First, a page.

We understood before that it was really just a port, but then they saw the land as a place to make a lot of profit. They asked for the land to be expropriated, for it to be transformed from rural to industrial, and since renting land [for industry] works, they didn't sell it. They made a channel for the ships and took the sand that came out soaked in salt water and deposited it about six kilometers down the coast, forming a huge mountain seven meters high.

You don’t need to study to know that this sand seeping into the ground was going to cover the agricultural region. Over time it simply salinized the land and killed the crops. This has already been proven, and to this day, three years later, no one has been compensated. There is also erosion on the coast, and the sea is invading the area where there are a large number of inhabitants.

The company [Prumo Logística] denies that they are responsible, and they talk a lot about how the port has brought a lot of benefits. As farmers and residents of the region, we can't see anything positive.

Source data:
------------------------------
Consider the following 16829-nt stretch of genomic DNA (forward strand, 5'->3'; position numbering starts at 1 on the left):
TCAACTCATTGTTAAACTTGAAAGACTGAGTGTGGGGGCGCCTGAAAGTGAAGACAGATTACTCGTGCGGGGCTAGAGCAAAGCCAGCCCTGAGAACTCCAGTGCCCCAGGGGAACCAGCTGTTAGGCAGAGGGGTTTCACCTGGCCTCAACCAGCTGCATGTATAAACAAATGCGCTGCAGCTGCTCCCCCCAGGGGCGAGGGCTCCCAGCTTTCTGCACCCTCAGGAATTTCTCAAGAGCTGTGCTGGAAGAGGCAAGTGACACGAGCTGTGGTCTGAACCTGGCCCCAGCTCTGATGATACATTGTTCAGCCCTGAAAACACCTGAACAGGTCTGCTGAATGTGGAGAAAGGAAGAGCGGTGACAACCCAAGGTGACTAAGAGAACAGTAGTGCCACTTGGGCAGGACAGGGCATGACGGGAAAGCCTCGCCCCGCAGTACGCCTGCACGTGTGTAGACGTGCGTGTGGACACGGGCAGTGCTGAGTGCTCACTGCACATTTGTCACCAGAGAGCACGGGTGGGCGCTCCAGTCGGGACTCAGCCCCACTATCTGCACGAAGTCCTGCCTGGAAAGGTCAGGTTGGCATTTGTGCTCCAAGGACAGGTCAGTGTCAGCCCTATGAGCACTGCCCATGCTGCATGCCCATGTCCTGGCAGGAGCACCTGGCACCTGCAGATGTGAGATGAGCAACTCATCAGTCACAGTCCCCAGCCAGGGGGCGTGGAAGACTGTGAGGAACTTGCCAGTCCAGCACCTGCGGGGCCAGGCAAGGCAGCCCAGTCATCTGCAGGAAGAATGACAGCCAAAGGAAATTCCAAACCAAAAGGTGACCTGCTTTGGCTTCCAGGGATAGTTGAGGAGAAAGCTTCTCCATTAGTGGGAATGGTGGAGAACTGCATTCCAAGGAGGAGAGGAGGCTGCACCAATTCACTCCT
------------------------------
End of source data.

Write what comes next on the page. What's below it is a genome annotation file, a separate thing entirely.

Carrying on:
Port of Açu, Rio de Janeiro. (Prumo Logística / Ministério da Indústria, Comércio Exterior e Serviços / CC BY-SA 2.0 DEED)

PR: If there could be a change in this situation—some government action, reparation, a fair solution—what would it be?

NM: Before the pandemic, with geographers and supporters, together with the farmers and fishers, we did a reassessment of the amount of land they were holding. And we had already spoken to the majority of lawmakers who could imagine a new assessment or study giving us back the land they had taken. A third would be enough for us—we could live together, because from the beginning we said we could live together if it was just the port and agriculture in the same place. There would be no problem, but they don't want it that way.

We had a meeting with a lawmaker who had studied our proposal and thought it was feasible, but he was arrested along with three other representatives. And then the pandemic hit. We were no longer in a position to go ahead. But there is a map, the new design of what it would be like, and it would not harm the port.